## Materials and methods

### Study participants

Twenty patients with a clinical diagnosis of MCI or dementia due to AD who had previously participated in baseline multi-modal investigations were included in this longitudinal prognostic study. All patients had been referred to the Cognitive Clinic at Theme Aging, Karolinska University Hospital, Stockholm, Sweden, for memory assessment. The procedures for clinical assessment and patient recruitment are detailed elsewhere [10]. At baseline, nine patients were diagnosed with dementia due to AD (that is, probable AD and a positive [11C]PIB PET scan) and 11 with MCI due to AD (that is, amnestic multi-domain MCI and a positive [11C]PIB PET scan) [4, 6]. All patients were followed up clinically at regular intervals to determine the extent of clinically evident cognitive decline over time (as described in the Neuropsychological assessment section). For the purposes of this study we focused on the most recent follow-up assessments (those that were available at 1st of November 2019). The median follow-up for our patient group was 48.02 months (interquartile range = 32.04:56.33).

The study was approved by the Regional Human Ethics committee in Stockholm, and the Radiation Safety committee of Uppsala University Hospital, Sweden. All participants and their caregivers provided written informed consent prior to the investigation and all procedures were in accordance with the ethical standards of the Institutional and National Research Committee and with the 1964 Helsinki Declaration and its later amendments, or comparable ethical standards.

### Neuropsychological assessment

All patients underwent neuropsychological assessment at baseline. This included assessment of global cognition using the Mini-Mental State Examination (MMSE), and of episodic memory using, among others [12], the Rey Auditory-Verbal Learning (RAVL) encoding subtest, expressed as z-scores, in comparison with results from a reference group of healthy controls [21].

The patients were assessed again using MMSE at follow-up, with the exception of one patient with a diagnosis of AD dementia at baseline who could not complete the assessment because of severe cognitive decline over the follow-up interval. Cognitive decline over time was defined as a decrease in MMSE score of ≥1.5 MMSE units per year [15, 22, 23], coupled with evidence of cognitive deterioration in multiple domains over the follow-up interval based on the medical history from patients and caregivers. The participants were subsequently divided into two subgroups (those who were cognitively stable vs those with cognitive decline). The patient who could not complete follow-up MMSE assessment because of severe cognitive impairment was placed in the cognitive decline group. This patient, who became eligible for nursing-home care during the follow-up interval as a result of requiring extensive assistance with the activities of daily living, was not included in analyses employing MMSE measures as the dependent variable.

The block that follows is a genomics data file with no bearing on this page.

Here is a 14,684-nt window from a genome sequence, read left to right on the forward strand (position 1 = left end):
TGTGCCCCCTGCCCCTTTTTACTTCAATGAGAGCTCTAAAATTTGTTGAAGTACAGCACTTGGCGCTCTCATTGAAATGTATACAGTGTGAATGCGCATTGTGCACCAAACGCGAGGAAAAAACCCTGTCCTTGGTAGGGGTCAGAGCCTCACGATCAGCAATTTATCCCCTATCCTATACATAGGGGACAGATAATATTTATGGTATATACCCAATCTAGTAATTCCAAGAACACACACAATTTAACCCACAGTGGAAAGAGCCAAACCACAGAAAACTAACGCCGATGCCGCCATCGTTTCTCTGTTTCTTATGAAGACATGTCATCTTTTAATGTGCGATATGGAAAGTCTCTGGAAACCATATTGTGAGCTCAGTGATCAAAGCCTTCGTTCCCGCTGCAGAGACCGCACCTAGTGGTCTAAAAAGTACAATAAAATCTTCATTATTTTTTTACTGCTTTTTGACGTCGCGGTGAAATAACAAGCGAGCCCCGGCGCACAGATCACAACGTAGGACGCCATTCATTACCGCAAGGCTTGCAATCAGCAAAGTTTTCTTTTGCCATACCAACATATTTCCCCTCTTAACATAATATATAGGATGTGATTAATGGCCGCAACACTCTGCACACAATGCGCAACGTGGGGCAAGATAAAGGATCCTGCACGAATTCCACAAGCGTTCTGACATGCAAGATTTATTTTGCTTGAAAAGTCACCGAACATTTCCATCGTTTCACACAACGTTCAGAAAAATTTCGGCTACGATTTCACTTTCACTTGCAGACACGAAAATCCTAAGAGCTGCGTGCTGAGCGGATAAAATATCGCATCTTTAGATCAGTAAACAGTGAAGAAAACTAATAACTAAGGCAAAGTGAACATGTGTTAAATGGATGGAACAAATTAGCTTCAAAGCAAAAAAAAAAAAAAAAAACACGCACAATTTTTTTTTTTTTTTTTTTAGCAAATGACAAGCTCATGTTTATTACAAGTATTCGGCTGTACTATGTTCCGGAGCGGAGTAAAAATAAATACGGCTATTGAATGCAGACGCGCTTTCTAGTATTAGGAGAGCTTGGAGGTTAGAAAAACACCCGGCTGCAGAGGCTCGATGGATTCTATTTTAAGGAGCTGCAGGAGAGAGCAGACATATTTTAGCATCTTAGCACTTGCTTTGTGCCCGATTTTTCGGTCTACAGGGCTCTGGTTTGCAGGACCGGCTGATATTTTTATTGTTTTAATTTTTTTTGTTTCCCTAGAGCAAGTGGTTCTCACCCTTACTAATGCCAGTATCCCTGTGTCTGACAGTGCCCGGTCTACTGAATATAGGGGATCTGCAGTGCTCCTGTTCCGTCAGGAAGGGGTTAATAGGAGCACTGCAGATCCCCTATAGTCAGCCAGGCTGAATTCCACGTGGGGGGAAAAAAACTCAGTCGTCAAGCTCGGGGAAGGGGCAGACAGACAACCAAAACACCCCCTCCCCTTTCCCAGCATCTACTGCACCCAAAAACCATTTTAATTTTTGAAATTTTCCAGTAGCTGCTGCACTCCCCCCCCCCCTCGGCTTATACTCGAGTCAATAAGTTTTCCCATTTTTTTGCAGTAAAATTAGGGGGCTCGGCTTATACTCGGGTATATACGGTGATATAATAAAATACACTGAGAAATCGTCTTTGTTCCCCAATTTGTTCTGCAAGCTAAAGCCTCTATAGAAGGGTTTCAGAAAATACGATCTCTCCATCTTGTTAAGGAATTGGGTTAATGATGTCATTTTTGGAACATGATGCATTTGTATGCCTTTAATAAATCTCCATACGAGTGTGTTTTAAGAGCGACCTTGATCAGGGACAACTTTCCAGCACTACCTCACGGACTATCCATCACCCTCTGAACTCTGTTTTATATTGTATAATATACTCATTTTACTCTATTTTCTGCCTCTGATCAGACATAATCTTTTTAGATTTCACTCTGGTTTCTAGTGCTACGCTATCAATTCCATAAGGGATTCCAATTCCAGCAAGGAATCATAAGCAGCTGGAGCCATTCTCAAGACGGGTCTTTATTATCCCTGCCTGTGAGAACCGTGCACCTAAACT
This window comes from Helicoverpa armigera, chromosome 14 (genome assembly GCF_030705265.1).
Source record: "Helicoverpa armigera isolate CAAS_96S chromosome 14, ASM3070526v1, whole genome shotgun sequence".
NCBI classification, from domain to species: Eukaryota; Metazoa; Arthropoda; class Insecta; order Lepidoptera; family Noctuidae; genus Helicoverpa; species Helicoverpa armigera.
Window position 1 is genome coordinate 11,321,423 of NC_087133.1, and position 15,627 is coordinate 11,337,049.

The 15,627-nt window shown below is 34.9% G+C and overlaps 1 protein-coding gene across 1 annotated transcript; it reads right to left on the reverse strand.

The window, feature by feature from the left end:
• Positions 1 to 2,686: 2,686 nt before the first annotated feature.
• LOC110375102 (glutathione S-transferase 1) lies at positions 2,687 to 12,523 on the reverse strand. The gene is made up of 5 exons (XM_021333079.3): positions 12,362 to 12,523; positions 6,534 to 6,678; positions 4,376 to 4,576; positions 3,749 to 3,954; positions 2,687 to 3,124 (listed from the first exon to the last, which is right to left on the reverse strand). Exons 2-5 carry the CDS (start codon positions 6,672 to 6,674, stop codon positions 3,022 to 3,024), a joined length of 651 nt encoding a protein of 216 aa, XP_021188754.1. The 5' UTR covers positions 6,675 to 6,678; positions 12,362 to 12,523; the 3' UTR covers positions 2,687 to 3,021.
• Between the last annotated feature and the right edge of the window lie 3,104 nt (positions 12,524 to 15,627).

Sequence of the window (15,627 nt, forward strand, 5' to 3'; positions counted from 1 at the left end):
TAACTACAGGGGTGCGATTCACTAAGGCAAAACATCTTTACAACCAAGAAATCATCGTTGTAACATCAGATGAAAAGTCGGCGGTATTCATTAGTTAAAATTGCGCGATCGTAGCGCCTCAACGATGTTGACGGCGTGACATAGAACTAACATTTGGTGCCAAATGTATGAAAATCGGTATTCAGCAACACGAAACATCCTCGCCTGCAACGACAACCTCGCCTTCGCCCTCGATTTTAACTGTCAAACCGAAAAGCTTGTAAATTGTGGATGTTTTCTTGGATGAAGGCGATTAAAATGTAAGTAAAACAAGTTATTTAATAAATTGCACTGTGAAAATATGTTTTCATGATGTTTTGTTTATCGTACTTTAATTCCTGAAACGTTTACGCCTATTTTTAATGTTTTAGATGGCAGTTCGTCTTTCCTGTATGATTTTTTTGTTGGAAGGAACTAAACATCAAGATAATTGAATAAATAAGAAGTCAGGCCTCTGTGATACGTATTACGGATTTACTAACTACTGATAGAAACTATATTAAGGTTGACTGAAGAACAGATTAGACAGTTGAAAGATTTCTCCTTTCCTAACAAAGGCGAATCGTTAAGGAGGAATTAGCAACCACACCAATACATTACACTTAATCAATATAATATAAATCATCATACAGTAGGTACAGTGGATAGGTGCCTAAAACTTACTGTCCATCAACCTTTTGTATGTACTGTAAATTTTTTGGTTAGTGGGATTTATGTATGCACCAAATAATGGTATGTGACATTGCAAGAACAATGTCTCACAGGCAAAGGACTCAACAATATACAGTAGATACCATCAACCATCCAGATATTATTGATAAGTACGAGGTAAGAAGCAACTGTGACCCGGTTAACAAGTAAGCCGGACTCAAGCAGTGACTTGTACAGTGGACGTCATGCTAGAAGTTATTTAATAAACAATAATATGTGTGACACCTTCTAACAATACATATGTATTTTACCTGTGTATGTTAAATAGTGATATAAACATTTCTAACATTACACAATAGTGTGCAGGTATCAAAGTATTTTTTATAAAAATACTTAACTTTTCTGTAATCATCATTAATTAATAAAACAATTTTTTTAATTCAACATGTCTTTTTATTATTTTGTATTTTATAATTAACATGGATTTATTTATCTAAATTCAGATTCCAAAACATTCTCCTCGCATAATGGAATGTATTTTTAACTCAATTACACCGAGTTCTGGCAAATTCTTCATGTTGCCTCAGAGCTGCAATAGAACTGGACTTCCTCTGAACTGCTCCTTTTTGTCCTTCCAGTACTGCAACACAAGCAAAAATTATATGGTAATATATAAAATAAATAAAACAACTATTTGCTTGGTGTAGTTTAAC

### Image analysis

At baseline, all patients had undergone [18F]THK5317, [11C]PIB and [18F]FDG PET imaging, and a T1-MRI sequence, as detailed elsewhere [10]. Individual dynamic baseline [18F]THK5317 PET (0-60 min) images were co-registered onto the individual T1-MRI image and kinetic modelling using the reference Logan graphical method was applied to create parametric distribution volume ratio (DVR) images, using the cerebellar grey matter as reference (PMOD v.3.5). In region-based analyses, for minimizing the spill-over effect on the signal because of atrophy, MRI-based partial volume correction was applied to the dynamic [18F]THK5317 PET images, based on individual T1 scans, prior to kinetic modelling using the Muller-Gartner method (PMOD v.3.5) [12]. For voxel-based analyses of the [18F]THK5317 data, non-partial volume corrected data was used, since the application of correction resulted to the amplification of the noise in extra-cerebral areas. Summation [11C]PIB (40-60 min) and [18F]FDG (30–45 min) PET images were co-registered onto the individual T1-MRI images (SPM8). Standard uptake value ratio (SUVR) images were created using the cerebellar grey matter as the reference for [11C]PIB and the pons for [18F]FDG.